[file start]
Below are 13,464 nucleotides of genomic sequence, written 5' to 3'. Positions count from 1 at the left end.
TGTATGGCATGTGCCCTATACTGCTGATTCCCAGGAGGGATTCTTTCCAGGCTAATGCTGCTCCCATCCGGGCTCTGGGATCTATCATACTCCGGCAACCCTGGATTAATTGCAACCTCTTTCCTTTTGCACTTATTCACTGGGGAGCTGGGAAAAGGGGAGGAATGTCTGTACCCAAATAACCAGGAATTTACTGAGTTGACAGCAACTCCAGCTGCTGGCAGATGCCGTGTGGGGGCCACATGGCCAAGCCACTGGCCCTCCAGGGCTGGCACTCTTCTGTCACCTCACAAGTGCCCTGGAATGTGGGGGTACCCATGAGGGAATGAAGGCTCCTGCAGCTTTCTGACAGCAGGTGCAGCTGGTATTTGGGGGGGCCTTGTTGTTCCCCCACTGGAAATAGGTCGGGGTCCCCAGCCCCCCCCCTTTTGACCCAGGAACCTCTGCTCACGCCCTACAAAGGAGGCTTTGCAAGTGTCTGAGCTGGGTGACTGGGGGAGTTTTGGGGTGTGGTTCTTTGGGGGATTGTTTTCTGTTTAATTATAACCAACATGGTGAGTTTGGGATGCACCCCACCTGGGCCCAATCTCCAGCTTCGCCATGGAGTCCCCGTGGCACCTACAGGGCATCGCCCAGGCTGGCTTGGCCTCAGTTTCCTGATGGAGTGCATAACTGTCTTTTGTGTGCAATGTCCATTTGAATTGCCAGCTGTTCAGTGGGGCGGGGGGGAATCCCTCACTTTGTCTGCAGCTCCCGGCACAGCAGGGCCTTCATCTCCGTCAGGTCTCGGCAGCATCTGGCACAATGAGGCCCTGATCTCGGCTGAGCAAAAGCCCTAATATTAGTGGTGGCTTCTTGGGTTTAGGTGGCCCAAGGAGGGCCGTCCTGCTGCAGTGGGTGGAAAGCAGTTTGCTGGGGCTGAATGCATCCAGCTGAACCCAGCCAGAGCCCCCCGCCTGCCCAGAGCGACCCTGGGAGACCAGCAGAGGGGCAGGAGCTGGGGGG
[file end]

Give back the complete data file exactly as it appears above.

Below are 13,464 nucleotides of genomic sequence, written 5' to 3'. Positions count from 1 at the left end.
TGTATGGCATGTGCCCTATACTGCTGATTCCCAGGAGGGATTCTTTCCAGGCTAATGCTGCTCCCATCCGGGCTCTGGGATCTATCATACTCCGGCAACCCTGGATTAATTGCAACCTCTTTCCTTTTGCACTTATTCACTGGGGAGCTGGGAAAAGGGGAGGAATGTCTGTACCCAAATAACCAGGAATTTACTGAGTTGACAGCAACTCCAGCTGCTGGCAGATGCCGTGTGGGGGCCACATGGCCAAGCCACTGGCCCTCCAGGGCTGGCACTCTTCTGTCACCTCACAAGTGCCCTGGAATGTGGGGGTACCCATGAGGGAATGAAGGCTCCTGCAGCTTTCTGACAGCAGGTGCAGCTGGTATTTGGGGGGGCCTTGTTGTTCCCCCACTGGAAATAGGTCGGGGTCCCCAGCCCCCCCCCTTTTGACCCAGGAACCTCTGCTCACGCCCTACAAAGGAGGCTTTGCAAGTGTCTGAGCTGGGTGACTGGGGGAGTTTTGGGGTGTGGTTCTTTGGGGGATTGTTTTCTGTTTAATTATAACCAACATGGTGAGTTTGGGATGCACCCCACCTGGGCCCAATCTCCAGCTTCGCCATGGAGTCCCCGTGGCACCTACAGGGCATCGCCCAGGCTGGCTTGGCCTCAGTTTCCTGATGGAGTGCATAACTGTCTTTTGTGTGCAATGTCCATTTGAATTGCCAGCTGTTCAGTGGGGCGGGGGGGAATCCCTCACTTTGTCTGCAGCTCCCGGCACAGCAGGGCCTTCATCTCCGTCAGGTCTCGGCAGCATCTGGCACAATGAGGCCCTGATCTCGGCTGAGCAAAAGCCCTAATATTAGTGGTGGCTTCTTGGGTTTAGGTGGCCCAAGGAGGGCCGTCCTGCTGCAGTGGGTGGAAAGCAGTTTGCTGGGGCTGAATGCATCCAGCTGAACCCAGCCAGAGCCCCCCGCCTGCCCAGAGCGACCCTGGGAGACCAGCAGAGGGGCAGGAGCTGGGGGG